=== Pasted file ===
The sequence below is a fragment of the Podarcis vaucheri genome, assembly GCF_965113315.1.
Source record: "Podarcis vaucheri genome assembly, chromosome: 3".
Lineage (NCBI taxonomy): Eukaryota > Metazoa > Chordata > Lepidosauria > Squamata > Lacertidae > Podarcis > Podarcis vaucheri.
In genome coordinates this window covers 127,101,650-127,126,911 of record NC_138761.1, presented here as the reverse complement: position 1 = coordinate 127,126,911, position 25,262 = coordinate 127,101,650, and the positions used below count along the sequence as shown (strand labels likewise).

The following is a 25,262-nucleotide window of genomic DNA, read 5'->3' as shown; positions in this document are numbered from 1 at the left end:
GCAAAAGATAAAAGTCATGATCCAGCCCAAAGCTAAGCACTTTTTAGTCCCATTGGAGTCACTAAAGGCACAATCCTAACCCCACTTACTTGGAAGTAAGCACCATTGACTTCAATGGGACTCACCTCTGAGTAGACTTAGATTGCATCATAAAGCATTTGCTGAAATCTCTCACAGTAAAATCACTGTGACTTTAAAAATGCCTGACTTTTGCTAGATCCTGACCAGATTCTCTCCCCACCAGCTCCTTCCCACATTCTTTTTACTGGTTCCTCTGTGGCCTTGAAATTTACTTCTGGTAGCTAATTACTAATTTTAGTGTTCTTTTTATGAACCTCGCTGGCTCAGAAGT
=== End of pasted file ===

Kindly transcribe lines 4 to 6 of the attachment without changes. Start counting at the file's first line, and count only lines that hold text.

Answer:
In genome coordinates this window covers 127,101,650-127,126,911 of record NC_138761.1, presented here as the reverse complement: position 1 = coordinate 127,126,911, position 25,262 = coordinate 127,101,650, and the positions used below count along the sequence as shown (strand labels likewise).

The following is a 25,262-nucleotide window of genomic DNA, read 5'->3' as shown; positions in this document are numbered from 1 at the left end:
GCAAAAGATAAAAGTCATGATCCAGCCCAAAGCTAAGCACTTTTTAGTCCCATTGGAGTCACTAAAGGCACAATCCTAACCCCACTTACTTGGAAGTAAGCACCATTGACTTCAATGGGACTCACCTCTGAGTAGACTTAGATTGCATCATAAAGCATTTGCTGAAATCTCTCACAGTAAAATCACTGTGACTTTAAAAATGCCTGACTTTTGCTAGATCCTGACCAGATTCTCTCCCCACCAGCTCCTTCCCACATTCTTTTTACTGGTTCCTCTGTGGCCTTGAAATTTACTTCTGGTAGCTAATTACTAATTTTAGTGTTCTTTTTATGAACCTCGCTGGCTCAGAAGT